Health Plan Enrollment May be Open, but Drug Coverage Is Still a Black Box for Many People

Most people choose coverage based mainly on the price – the health care premiums and deductibles. But a narrow focus on health care costs overlooks the overall quality of the health plan. Consumers need to focus on what care is covered and how accessible this care will be.

By Jennifer Graff, PharmD, Vice President of Policy Research, NPC

Each fall the leaves change, the weather cools, and I spend time with my father-in-law, helping him select his health plan coverage for the following year. Open enrollment provides many people with a once-a-year opportunity to review and purchase health insurance through Medicare, their state exchange marketplace, or their employer. Comparison shopping is a big part of the selection and enrollment process.

But what if the information needed to compare plans only compares the cost of the health plan and lacks information on the quality of the care and medications covered? Just like with any other important purchase, people tend to compare the prices and reviews of products or services before buying something essential or expensive. That's how consumers make informed buying decisions — they review the information to choose what's right for them.

To put it simply, people want to know what they're paying for. Each year we compare nearly 50 Medicare plans available in Florida using online tools and navigators. Within this myriad of plans, monthly health premiums vary from $0 to $300 a month. Once we factor in the costs for primary and specialist visits, the deductible —an amount that must be paid before the plan pays for care— and estimated drug and visit copays and co-insurance fees, the differences in out-of-pocket costs can nearly triple.

Most people choose coverage based mainly on the price – the health care premiums and deductibles. But a narrow focus on health care costs overlooks the overall quality of the health plan. That's why consumers need to look past the plan's sticker price and focus on what care is covered and how accessible this care will be. As part of the selection process, we ensure my father-in-law's physicians are in-network and the health plan covers the medications he currently takes.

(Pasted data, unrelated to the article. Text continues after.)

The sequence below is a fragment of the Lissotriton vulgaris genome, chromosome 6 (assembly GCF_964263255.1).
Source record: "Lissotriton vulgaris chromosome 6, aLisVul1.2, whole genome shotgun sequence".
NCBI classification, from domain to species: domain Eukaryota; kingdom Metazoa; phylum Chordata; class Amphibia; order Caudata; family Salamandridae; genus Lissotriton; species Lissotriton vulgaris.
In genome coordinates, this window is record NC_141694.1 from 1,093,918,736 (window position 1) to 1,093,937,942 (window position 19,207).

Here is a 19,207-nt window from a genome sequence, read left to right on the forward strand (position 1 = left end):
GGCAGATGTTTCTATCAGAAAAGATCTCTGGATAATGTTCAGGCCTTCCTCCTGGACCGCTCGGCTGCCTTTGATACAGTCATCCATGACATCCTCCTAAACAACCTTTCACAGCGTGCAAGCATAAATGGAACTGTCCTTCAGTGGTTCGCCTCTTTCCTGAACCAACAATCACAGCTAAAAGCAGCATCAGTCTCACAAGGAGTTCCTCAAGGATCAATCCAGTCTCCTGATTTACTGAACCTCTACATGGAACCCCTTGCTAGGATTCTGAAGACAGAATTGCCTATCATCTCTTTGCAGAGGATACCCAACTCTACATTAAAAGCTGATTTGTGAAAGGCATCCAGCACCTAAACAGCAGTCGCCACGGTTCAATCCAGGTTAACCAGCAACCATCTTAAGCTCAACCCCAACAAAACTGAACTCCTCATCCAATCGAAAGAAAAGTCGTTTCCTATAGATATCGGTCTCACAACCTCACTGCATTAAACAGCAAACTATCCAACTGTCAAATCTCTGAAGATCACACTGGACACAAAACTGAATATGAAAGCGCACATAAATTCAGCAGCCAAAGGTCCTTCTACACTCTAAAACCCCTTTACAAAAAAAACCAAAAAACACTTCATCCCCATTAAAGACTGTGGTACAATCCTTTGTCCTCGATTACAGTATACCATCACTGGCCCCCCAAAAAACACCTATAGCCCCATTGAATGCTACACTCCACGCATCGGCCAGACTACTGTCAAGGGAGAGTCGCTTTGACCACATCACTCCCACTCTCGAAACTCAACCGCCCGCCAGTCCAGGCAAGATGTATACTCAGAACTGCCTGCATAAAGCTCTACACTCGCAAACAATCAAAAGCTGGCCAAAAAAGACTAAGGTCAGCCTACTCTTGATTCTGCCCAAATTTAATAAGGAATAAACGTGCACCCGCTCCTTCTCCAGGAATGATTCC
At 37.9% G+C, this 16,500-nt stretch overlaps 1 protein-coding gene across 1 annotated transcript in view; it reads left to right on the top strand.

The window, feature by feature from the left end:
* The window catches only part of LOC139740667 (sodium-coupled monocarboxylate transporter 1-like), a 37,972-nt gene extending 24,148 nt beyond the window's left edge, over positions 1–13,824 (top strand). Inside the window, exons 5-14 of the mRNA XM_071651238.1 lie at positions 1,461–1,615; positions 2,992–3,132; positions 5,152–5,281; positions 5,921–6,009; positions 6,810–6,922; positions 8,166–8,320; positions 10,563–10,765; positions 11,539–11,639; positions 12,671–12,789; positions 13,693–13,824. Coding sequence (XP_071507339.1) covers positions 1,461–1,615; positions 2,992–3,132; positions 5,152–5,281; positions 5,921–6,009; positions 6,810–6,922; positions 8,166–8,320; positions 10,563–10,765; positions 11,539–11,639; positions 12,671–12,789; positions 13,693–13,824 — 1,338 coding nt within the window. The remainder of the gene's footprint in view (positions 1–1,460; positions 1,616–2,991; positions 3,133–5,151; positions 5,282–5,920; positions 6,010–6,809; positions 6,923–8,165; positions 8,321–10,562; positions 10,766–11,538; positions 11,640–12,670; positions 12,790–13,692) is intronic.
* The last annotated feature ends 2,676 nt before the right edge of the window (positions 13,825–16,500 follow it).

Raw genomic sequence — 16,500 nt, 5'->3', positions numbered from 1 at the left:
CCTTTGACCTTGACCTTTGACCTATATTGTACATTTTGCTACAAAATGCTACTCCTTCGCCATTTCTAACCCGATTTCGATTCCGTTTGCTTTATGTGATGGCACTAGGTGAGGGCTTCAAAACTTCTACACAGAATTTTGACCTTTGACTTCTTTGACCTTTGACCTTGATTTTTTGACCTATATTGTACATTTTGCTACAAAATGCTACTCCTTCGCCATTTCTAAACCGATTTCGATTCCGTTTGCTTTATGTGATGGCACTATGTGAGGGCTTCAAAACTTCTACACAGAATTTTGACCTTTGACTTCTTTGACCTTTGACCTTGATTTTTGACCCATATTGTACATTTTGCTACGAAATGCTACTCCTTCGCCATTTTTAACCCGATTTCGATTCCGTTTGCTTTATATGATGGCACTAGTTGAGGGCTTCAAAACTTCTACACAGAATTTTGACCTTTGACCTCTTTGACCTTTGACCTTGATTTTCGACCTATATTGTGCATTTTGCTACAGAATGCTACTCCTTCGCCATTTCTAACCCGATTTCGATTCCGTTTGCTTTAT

When evaluating and comparing plans, it can be challenging to understand what health care services or treatments a patient will be eligible to receive from their doctor and what criteria must be met to receive these treatments.

Patients encounter a wide variation in medication access for their treatment. Research shows patient access to specialty medications is largely dependent upon the health plan they select. Only one in six drugs were covered with similar access by health plans.

Consumers — especially people who have chronic conditions and rely on specific treatments — need to access the right information to understand the quality of the health plan they choose. Drug benefits are often a black box because this information is not always easy to find or even available. Even an informed consumer may have a hard time navigating the drug benefits offered by the plan.